Allow Unto Others

Everyone remembers the Golden Rule, “Do unto others as you would have them do unto you” (Matthew 7:12) but I would like to see it upgraded to the Diamond Rule rewritten to say, “Allow unto others as you would have them allow unto you.”

That is to say that you allow everyone else the same respect and courtesy that you would like to receive from them. Not to hard to imagine how this diamond rule could be a huge improvement on the simply doing of things, which is great, but to simply allow someone to be, as you would like to be allowed to be, is a far superior concept.

The precepts for the diamond rule are that all of us are equal, we are all in the process of being, we are all in different stages of growth and change, no one is better than anyone else, we are all individual, yet one and the same.

Some of the ways we can prepare our mindsets to appreciate others in this way would be to honor our differences. Realizing that we are all uniquely different, seeing and celebrating our differences instead of putting others down for being different.

Not being afraid about getting to know someone who is different and might have potentially hugely differing points of views on things, may have an accent, might look and act different, maybe even have a sense of wonder about what it might to be like that person.

You might be able to develop a genuine curiosity about other people, how they go here, their history, heritage, and details about the place that they came from. No need to be timid shy about asking someone about their lives if its non-threatening and tempered with compassion, sharing, and caring.

If something someone says generates a negative feeling inside you, do not lash out at the person who is sharing. Instead, think about looking inside of yourself and ask yourself why you might have responded in that manner to his or her words?

There’s a good chance that you have some hidden (or maybe not so hidden) negative programming at work which might have made you feel that way. Might be an indicator that some deep inner work is necessary for you to continue your own growth and evolution.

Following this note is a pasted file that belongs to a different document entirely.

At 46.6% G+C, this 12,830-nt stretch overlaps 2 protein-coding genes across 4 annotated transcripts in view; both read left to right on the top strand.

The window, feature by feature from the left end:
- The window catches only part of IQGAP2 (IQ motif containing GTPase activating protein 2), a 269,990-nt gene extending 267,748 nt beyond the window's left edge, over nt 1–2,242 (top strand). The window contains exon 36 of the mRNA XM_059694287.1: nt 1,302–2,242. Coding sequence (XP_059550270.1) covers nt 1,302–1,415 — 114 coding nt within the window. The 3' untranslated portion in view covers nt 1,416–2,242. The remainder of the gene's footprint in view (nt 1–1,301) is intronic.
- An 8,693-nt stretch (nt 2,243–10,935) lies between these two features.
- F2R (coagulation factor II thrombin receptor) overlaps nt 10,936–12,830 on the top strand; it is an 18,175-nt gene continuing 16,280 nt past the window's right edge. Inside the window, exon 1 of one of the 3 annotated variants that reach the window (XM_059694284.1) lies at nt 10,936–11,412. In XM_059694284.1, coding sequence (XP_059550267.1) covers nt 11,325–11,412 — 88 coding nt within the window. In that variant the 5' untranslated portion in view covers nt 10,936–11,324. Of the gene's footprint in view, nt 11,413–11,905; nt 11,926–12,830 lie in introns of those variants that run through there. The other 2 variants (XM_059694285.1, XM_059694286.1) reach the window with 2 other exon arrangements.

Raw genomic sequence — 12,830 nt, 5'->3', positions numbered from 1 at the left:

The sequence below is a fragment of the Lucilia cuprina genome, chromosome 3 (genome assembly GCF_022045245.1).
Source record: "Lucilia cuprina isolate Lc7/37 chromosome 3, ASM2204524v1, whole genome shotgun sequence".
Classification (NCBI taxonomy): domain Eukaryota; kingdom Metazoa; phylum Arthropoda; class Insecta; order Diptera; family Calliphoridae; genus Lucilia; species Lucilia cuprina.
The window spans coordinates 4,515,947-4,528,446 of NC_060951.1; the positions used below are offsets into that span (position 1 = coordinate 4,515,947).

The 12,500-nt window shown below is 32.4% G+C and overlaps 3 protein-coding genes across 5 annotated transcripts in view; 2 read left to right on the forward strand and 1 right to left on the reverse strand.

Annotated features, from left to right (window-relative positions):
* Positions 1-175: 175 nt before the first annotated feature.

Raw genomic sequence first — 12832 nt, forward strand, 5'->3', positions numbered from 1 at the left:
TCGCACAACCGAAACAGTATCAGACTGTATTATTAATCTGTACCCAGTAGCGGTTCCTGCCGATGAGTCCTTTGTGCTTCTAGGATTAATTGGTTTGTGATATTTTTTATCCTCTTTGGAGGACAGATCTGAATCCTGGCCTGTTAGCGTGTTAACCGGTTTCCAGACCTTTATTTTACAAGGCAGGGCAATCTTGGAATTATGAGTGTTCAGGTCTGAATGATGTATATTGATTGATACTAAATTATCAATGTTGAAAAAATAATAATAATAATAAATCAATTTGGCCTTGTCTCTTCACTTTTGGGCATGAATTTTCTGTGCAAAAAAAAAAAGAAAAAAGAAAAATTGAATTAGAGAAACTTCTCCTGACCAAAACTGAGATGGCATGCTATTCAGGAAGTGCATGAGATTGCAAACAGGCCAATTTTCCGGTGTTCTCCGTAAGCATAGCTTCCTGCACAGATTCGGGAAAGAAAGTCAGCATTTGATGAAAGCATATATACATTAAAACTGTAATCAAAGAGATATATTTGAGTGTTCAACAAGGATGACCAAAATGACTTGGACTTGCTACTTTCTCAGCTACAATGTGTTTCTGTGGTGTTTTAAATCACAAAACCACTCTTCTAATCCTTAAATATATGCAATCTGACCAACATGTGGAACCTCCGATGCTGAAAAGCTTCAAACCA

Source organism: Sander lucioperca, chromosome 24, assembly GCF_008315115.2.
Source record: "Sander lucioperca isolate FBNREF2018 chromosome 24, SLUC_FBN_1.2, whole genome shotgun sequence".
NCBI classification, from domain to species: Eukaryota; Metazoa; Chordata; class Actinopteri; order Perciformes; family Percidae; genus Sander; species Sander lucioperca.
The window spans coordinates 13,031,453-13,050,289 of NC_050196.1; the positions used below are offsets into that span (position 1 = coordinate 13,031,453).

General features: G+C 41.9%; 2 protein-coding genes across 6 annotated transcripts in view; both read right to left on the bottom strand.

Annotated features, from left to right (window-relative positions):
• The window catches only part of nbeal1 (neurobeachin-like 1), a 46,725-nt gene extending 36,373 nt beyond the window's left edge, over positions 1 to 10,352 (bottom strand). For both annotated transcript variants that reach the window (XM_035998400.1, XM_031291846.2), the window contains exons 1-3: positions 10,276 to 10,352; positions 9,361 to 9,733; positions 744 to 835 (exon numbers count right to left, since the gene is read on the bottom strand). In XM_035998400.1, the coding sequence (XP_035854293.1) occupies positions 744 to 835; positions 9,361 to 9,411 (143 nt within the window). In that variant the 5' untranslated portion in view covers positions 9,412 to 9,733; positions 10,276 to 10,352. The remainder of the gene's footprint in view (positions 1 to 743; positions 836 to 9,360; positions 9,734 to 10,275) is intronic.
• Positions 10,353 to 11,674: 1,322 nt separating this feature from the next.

As you get to know someone else’s world, continue to grow in your own sense of self, and what you believe. The more self-confident and secure you are in yourself you are, the less defensive you will have to be. If you are very secure about you, there is no need to be threatened by a differing viewpoint, and you can honor someone else’s point of view, like you would want them to honor yours.

Don’t be afraid about using your imagination to put yourself in someone else’s shoes. What might it be like for that person, having lived the life they lived until now? Even in the most difficult circumstances, if someone is disrespectful or expresses anger, instead of posting up to fight back, why not try to understand why he or she might be responding that way?

Chances are, if you’d lived that person’s life, step by step, having endured everything in life that led up to that point, you would have reacted the same way.

When someone’s reaction surprises you or seems to be out of character, you may become curious and wonder why? They might even want to talk about it if you’re non-threatening and genuinely concerned and can have this conversation compassionately without pride or judgment.

Just remember that deep down, we’re all the same. In fact, just to put your mind at ease, even with all our differences, we are 98.2% exactly the same.

So, maybe – just maybe – the next time you think about judging someone or feeling different, you might think about my diamond rule and, “Allow unto others as you would have them allow unto you.”

It doesn’t seem like too much to ask, allowing someone else the same respect and courtesy that you would like to be treated with.

What an excellent way to be different, by allowing others to be different, too, while feeling safe and secure in the knowledge that we are all in this together.

And if you are very brave, you can let the diamond rule flow over into all areas of life where you feel separation or negative feelings about other people, places, or things.

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